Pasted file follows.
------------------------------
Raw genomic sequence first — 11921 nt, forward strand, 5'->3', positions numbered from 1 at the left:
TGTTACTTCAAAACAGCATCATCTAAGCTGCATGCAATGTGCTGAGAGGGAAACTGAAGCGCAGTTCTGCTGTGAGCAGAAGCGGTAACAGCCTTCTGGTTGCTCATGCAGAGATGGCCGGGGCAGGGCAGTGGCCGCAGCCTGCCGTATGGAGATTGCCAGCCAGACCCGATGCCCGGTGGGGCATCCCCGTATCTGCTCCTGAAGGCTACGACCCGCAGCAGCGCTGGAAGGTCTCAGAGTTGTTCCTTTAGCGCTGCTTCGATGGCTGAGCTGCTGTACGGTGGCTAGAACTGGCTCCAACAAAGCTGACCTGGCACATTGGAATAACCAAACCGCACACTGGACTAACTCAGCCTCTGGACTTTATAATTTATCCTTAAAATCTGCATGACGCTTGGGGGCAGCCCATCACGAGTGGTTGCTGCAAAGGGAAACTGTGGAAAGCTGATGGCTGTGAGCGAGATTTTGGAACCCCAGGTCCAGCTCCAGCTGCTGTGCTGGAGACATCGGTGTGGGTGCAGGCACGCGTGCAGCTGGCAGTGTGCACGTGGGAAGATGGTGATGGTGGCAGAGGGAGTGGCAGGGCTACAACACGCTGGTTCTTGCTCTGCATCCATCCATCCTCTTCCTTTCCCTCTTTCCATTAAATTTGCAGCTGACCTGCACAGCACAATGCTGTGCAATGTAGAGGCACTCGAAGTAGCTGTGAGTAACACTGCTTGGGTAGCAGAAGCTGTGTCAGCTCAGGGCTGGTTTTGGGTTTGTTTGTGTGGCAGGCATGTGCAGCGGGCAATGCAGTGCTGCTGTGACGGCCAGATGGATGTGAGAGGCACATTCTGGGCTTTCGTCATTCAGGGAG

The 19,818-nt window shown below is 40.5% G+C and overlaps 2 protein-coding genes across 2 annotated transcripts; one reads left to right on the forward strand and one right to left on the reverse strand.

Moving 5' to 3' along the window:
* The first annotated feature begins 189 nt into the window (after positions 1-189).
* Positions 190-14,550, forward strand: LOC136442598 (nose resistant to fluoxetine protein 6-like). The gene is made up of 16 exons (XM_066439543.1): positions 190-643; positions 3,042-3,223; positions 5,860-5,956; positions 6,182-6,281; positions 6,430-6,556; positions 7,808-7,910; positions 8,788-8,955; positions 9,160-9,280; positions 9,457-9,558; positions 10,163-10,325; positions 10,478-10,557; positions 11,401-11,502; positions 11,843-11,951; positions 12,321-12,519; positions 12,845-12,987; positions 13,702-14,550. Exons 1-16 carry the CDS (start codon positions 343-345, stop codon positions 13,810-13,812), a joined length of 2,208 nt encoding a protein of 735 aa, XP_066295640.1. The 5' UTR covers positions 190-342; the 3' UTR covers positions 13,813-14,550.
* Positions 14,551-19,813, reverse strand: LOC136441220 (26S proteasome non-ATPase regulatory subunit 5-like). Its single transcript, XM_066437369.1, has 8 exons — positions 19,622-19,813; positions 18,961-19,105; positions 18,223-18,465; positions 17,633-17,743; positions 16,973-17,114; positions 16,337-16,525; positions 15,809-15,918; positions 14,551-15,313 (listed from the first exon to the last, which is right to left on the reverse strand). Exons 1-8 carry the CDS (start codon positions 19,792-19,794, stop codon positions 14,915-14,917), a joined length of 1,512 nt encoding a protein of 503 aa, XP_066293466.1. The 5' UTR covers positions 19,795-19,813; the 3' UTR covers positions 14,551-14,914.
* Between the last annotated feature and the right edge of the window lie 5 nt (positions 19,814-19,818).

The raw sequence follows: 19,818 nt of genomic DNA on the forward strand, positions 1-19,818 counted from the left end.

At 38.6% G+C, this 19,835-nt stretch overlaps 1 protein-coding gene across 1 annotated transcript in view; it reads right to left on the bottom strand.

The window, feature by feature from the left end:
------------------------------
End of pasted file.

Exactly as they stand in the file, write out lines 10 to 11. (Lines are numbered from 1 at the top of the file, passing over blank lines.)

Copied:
At 38.6% G+C, this 19,835-nt stretch overlaps 1 protein-coding gene across 1 annotated transcript in view; it reads right to left on the bottom strand.

The window, feature by feature from the left end: